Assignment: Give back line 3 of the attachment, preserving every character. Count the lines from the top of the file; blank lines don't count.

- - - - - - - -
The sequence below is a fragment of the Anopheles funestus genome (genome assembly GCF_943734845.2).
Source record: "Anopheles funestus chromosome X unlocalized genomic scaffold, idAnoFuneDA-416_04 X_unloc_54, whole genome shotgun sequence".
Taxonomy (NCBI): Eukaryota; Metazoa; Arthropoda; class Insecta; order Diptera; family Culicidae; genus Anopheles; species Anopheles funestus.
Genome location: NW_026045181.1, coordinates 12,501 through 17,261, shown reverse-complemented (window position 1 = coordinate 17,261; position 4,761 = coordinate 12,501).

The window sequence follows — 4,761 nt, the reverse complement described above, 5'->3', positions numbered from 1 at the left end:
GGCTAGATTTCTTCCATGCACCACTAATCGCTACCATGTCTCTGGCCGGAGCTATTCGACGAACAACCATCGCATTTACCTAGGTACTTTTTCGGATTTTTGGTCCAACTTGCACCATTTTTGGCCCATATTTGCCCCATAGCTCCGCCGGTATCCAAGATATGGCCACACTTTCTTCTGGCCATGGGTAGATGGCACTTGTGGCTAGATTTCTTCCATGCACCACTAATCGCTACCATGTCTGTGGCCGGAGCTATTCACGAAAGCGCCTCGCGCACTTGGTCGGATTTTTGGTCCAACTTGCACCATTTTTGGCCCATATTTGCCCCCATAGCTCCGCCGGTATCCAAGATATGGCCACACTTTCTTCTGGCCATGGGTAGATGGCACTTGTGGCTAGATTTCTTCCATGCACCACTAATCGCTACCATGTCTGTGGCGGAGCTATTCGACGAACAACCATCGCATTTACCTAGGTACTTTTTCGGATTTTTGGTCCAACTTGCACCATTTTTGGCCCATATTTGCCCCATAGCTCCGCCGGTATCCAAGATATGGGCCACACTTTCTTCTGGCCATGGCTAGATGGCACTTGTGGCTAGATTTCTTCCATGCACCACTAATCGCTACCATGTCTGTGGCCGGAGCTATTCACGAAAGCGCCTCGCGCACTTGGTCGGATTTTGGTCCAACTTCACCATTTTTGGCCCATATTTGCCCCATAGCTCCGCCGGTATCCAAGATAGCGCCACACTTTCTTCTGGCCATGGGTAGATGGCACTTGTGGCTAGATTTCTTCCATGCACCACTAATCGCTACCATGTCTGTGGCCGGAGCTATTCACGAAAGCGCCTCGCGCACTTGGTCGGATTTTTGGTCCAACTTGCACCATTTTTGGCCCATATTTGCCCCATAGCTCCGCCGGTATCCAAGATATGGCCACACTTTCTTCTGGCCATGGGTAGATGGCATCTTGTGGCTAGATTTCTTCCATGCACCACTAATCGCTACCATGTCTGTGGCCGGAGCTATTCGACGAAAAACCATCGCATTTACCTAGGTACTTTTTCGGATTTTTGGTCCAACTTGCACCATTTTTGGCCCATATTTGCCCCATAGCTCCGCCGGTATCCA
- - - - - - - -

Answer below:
Taxonomy (NCBI): Eukaryota; Metazoa; Arthropoda; class Insecta; order Diptera; family Culicidae; genus Anopheles; species Anopheles funestus.